The Biggest News on Cancer Breakthroughs in 2020

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According to the American Cancer Society, about 1.8 million cases will be diagnosed in 2020 while over 600,000 people will die from the dreaded disease.

Cancer treatments are just as tragic. On average, a cancer patient spends $150,000. That’s about four times the treatment cost of other common health issues. In a 2016 University of North Carolina research, one in five patients cannot afford prescriptions.

Thus, every positive development in this field count toward better cancer screening and care as well as more affordable and flexible treatments. Overall, it is a potential win toward saving countless lives.

Fortunately, despite the coronavirus pandemic, the year 2020 provides some of these amazing breakthroughs:

 1. A Blood Test for 50 Cancer Types

Early in November, the National Health Service (NHS) in the UK announced that it’s about to begin its pilot run of a blood test that may be able to detect at least 50 types of cancer.

This is huge since many cancers with poor prognosis or survival rates, such as pancreatic cancer, don’t have screening tests. Usually, patients know they have the disease when they already show symptoms. By then, the disease may already be in the advanced stages.

In this landmark study, the NHS will use the Galleri blood test among 165,000 patients, of which 140,000 will be healthy men and women between the ages of 50 and 79. They will undergo the same blood test within three years.

Meanwhile, the remaining participants will be cancer patients. The researchers will offer such a test to see whether it can hasten the diagnosis.

The program will start in the middle of 2021 and will run until 2023. If the results are excellent, the test may become available for commercial purposes in 2025.

2. Kinase Assay Screening to Detect Small-Molecule Inhibitors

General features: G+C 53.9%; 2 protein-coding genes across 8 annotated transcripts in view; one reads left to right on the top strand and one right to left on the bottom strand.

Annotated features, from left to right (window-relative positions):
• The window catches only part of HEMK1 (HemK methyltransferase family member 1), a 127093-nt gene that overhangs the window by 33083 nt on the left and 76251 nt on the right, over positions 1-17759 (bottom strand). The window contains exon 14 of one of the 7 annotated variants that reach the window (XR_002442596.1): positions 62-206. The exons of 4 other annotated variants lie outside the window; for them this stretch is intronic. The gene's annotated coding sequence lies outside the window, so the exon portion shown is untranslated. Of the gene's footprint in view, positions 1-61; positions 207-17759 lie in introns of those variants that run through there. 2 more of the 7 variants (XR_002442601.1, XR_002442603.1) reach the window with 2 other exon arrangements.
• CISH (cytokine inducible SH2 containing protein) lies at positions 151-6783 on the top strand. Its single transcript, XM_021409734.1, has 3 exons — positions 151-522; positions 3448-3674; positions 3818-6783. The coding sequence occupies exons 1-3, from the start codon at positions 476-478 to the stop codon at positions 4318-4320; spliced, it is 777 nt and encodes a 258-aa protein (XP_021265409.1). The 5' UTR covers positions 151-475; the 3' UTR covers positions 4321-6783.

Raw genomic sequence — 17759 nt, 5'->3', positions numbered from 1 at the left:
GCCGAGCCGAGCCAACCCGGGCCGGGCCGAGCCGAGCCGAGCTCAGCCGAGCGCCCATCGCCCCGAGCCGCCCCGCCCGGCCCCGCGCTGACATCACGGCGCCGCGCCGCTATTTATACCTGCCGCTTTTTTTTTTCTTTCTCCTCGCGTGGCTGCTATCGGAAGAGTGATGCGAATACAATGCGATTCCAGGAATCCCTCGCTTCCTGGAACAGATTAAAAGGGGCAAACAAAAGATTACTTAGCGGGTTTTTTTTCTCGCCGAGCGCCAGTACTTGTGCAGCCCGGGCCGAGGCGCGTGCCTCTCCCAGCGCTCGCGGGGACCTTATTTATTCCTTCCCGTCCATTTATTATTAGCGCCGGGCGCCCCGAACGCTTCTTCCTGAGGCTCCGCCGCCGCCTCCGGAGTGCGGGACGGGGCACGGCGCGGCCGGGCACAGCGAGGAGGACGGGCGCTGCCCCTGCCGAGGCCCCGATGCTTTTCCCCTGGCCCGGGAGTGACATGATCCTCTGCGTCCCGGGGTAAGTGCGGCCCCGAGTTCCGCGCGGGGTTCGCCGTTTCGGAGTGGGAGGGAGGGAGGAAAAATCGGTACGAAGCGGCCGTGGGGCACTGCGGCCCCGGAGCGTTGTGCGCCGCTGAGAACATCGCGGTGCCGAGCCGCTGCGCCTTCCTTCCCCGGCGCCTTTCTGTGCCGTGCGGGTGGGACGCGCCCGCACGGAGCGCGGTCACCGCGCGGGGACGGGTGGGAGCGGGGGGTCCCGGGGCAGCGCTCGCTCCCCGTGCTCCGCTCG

Cancer may be a common disease, but it’s not the easiest to treat. In fact, in some cases, well-known protocols like chemotherapy or radiotherapy won’t work. Reason: cancer is complex and affects down to the cellular level.

Take, for example, the signaling pathways of kinase. A kinase is a protein enzyme that introduces phosphate groups from the energy carrier of the cell called adenosine triphosphate to other molecules. These include other amino acids or proteins, fats or lipids, or nucleic acids.

Depending on the structure, they can create signaling pathways, which help determine how the body’s cellular components behave. Cancer cells usually have malfunctioning kinases.

cancer patient

Fortunately, new studies show that experiments using tools like in vitro kinase assay screening can identify mechanisms that can control this misbehavior. In particular, the test can help spot small-molecule inhibitors, such as CDK10/CycM, according to a Frontiers study.

These are cellular substances that will prevent a poorly functioning signaling pathway from doing its job. In turn, it may delay the progression or even stop the growth and spread of the cancer cells.

One well-known inhibitor is CDK4/6, which now helps breast cancer patients. Overall, the discovery of these inhibitors can lead to more therapeutic drugs that may be gentler than chemotherapy but more effective in disease management.

3. Plant-Based Gel That Can Grow Small Organs

Although labs and healthcare facilities still study the diseased organs of cancer patients, many now rely on organoids, mini organs the researchers can grow. Usually, these come from stem cells of animals or humans since they can manipulate these cells to develop into specific tissues.

While this works, it is both labor-intensive and costly. That’s why the new product by Monash University is a game changer.

In November 2020, the Australian university researchers revealed that they created a bioactive nanocellulose or plant-based gel that could promote the growth of organoids. Further, not only are they fast, but they are also cheaper. A 10ml of it costs only cents compared to at least $500 when labs buy or use stem cells.

Moreover, this gel is cruelty or animal-free and is, therefore, more ethical and humane. The gel is also reproducible, which may allow the researchers to meet the possible high demand. This way, the price can remain low.

If the remaining study shows positive results, the gel may be available in 12 months. Either way, its potential contribution to cancer research is significant. Labs may be able to test more drugs or study more cancer types. It may also make funding research and development easier.

No scientist can say that the world can eradicate cancer. However, many are working on studies that may support its effective screening, treatment, and management.

Hopefully, in time, these types of research will make cancer care more affordable and prevent the disease from taking more lives.

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